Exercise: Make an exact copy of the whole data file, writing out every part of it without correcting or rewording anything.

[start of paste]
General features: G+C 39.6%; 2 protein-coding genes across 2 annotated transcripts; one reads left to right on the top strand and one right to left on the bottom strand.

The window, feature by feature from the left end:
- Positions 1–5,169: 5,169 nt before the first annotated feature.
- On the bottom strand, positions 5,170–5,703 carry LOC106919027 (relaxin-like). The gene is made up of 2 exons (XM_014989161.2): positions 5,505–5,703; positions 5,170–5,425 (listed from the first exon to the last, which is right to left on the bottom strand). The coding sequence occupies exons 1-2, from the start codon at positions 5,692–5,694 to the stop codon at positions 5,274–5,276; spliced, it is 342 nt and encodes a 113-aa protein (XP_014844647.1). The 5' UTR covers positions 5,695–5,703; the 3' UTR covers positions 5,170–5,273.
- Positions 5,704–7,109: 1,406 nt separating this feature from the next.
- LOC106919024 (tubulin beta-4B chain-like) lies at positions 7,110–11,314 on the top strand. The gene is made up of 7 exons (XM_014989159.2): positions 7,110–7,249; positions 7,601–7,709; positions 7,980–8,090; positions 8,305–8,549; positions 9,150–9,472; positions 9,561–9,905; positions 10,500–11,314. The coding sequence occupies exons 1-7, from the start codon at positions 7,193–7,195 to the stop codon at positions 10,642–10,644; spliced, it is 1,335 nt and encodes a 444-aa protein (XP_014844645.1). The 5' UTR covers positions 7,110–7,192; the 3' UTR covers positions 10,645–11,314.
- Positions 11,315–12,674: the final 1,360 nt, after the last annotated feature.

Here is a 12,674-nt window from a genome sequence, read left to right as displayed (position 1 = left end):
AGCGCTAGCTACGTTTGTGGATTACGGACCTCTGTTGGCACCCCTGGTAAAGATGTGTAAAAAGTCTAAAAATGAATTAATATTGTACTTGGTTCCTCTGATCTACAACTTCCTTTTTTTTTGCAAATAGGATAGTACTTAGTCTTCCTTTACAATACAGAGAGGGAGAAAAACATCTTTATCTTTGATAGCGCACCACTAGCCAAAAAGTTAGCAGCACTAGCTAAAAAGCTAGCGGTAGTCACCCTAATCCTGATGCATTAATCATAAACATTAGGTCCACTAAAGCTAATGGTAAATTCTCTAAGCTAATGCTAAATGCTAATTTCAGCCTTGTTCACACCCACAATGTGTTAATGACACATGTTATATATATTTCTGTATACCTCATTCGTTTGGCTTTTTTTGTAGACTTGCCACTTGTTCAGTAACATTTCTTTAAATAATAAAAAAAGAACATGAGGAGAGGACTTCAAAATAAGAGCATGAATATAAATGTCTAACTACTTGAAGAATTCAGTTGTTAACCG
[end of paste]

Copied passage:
General features: G+C 39.6%; 2 protein-coding genes across 2 annotated transcripts; one reads left to right on the top strand and one right to left on the bottom strand.

The window, feature by feature from the left end:
- Positions 1–5,169: 5,169 nt before the first annotated feature.
- On the bottom strand, positions 5,170–5,703 carry LOC106919027 (relaxin-like). The gene is made up of 2 exons (XM_014989161.2): positions 5,505–5,703; positions 5,170–5,425 (listed from the first exon to the last, which is right to left on the bottom strand). The coding sequence occupies exons 1-2, from the start codon at positions 5,692–5,694 to the stop codon at positions 5,274–5,276; spliced, it is 342 nt and encodes a 113-aa protein (XP_014844647.1). The 5' UTR covers positions 5,695–5,703; the 3' UTR covers positions 5,170–5,273.
- Positions 5,704–7,109: 1,406 nt separating this feature from the next.
- LOC106919024 (tubulin beta-4B chain-like) lies at positions 7,110–11,314 on the top strand. The gene is made up of 7 exons (XM_014989159.2): positions 7,110–7,249; positions 7,601–7,709; positions 7,980–8,090; positions 8,305–8,549; positions 9,150–9,472; positions 9,561–9,905; positions 10,500–11,314. The coding sequence occupies exons 1-7, from the start codon at positions 7,193–7,195 to the stop codon at positions 10,642–10,644; spliced, it is 1,335 nt and encodes a 444-aa protein (XP_014844645.1). The 5' UTR covers positions 7,110–7,192; the 3' UTR covers positions 10,645–11,314.
- Positions 11,315–12,674: the final 1,360 nt, after the last annotated feature.

Here is a 12,674-nt window from a genome sequence, read left to right as displayed (position 1 = left end):
AGCGCTAGCTACGTTTGTGGATTACGGACCTCTGTTGGCACCCCTGGTAAAGATGTGTAAAAAGTCTAAAAATGAATTAATATTGTACTTGGTTCCTCTGATCTACAACTTCCTTTTTTTTTGCAAATAGGATAGTACTTAGTCTTCCTTTACAATACAGAGAGGGAGAAAAACATCTTTATCTTTGATAGCGCACCACTAGCCAAAAAGTTAGCAGCACTAGCTAAAAAGCTAGCGGTAGTCACCCTAATCCTGATGCATTAATCATAAACATTAGGTCCACTAAAGCTAATGGTAAATTCTCTAAGCTAATGCTAAATGCTAATTTCAGCCTTGTTCACACCCACAATGTGTTAATGACACATGTTATATATATTTCTGTATACCTCATTCGTTTGGCTTTTTTTGTAGACTTGCCACTTGTTCAGTAACATTTCTTTAAATAATAAAAAAAGAACATGAGGAGAGGACTTCAAAATAAGAGCATGAATATAAATGTCTAACTACTTGAAGAATTCAGTTGTTAACCG